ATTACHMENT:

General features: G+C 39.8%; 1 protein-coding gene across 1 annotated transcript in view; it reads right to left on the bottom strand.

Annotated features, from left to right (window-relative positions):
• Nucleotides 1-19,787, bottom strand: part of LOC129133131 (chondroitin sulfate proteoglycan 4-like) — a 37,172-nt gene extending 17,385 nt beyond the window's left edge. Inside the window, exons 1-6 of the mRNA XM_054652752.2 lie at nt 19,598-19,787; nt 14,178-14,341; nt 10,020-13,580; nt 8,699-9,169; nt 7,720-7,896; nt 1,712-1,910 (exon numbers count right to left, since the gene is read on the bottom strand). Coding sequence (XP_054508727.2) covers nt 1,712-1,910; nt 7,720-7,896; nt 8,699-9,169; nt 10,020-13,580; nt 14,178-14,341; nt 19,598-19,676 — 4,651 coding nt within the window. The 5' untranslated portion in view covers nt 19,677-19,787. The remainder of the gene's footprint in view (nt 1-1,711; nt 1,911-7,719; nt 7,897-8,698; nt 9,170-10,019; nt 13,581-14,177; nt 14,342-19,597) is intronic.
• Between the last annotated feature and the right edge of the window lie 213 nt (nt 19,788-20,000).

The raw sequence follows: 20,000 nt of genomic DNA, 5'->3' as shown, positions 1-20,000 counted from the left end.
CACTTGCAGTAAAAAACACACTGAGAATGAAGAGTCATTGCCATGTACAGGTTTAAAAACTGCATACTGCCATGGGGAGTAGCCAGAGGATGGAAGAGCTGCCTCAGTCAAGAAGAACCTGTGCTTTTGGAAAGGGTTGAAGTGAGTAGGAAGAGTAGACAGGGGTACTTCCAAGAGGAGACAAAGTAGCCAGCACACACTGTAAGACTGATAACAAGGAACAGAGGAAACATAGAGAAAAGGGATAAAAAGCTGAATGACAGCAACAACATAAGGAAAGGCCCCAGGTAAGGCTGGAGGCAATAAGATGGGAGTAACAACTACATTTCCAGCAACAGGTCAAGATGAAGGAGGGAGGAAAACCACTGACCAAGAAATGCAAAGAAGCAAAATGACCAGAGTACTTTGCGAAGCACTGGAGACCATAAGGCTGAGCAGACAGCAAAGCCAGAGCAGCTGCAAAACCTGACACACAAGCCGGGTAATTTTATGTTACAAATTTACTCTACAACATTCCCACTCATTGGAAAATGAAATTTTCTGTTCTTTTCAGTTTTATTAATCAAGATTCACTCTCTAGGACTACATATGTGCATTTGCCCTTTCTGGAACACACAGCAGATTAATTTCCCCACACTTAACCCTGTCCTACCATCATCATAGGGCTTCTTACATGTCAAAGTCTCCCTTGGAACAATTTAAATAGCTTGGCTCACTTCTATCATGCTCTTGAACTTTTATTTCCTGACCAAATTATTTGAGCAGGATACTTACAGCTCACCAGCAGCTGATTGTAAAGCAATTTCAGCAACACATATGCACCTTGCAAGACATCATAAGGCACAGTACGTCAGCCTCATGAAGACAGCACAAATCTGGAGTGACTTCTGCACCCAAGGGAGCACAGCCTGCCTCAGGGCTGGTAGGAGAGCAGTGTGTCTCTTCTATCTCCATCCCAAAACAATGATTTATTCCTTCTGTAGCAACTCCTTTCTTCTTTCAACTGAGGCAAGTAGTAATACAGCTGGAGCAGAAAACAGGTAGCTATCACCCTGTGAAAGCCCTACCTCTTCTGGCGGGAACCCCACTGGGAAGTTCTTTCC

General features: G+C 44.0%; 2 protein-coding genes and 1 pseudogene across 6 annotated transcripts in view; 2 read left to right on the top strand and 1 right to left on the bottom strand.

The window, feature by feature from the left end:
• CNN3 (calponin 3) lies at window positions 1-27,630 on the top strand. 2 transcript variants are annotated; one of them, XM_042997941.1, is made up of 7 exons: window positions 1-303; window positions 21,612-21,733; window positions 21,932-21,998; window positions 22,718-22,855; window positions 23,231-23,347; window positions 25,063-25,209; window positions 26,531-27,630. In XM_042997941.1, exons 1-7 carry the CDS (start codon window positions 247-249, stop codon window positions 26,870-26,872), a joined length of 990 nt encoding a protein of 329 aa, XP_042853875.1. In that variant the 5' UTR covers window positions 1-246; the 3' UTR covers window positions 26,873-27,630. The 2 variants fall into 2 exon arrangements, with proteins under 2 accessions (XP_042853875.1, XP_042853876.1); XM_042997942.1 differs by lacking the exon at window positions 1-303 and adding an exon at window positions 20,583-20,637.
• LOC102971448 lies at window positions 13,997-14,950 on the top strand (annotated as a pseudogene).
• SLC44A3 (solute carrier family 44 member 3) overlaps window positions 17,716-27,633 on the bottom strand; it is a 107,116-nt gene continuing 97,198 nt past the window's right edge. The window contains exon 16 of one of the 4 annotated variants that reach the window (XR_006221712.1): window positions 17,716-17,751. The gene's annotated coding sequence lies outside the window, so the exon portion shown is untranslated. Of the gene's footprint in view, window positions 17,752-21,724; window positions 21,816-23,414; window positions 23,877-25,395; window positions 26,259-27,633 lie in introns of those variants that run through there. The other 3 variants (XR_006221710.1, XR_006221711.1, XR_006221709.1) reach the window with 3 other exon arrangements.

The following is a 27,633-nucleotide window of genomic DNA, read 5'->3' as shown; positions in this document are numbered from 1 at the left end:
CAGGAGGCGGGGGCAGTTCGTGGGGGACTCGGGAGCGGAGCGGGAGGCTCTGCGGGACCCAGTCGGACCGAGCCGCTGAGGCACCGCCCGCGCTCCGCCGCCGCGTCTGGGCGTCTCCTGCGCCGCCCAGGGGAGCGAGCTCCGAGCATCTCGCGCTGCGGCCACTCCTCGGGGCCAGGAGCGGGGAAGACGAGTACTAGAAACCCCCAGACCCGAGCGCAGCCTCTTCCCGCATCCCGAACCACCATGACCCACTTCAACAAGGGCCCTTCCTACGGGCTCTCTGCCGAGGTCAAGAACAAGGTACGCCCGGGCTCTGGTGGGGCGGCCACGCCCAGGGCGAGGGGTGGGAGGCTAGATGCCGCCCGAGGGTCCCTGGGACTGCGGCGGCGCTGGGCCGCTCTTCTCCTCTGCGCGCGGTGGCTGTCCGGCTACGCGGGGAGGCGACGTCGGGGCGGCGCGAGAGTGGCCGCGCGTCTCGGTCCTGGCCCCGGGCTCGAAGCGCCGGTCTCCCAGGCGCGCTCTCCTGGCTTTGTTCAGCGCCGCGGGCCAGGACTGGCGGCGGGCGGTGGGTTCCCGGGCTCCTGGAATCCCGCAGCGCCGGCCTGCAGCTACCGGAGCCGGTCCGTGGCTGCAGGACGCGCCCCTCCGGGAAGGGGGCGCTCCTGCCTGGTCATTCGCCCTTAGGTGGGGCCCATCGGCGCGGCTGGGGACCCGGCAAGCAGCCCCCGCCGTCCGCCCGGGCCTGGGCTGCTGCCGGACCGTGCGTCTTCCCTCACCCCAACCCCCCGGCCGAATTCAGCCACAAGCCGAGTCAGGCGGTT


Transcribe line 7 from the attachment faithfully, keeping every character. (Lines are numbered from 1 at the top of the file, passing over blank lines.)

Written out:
General features: G+C 44.0%; 2 protein-coding genes and 1 pseudogene across 6 annotated transcripts in view; 2 read left to right on the top strand and 1 right to left on the bottom strand.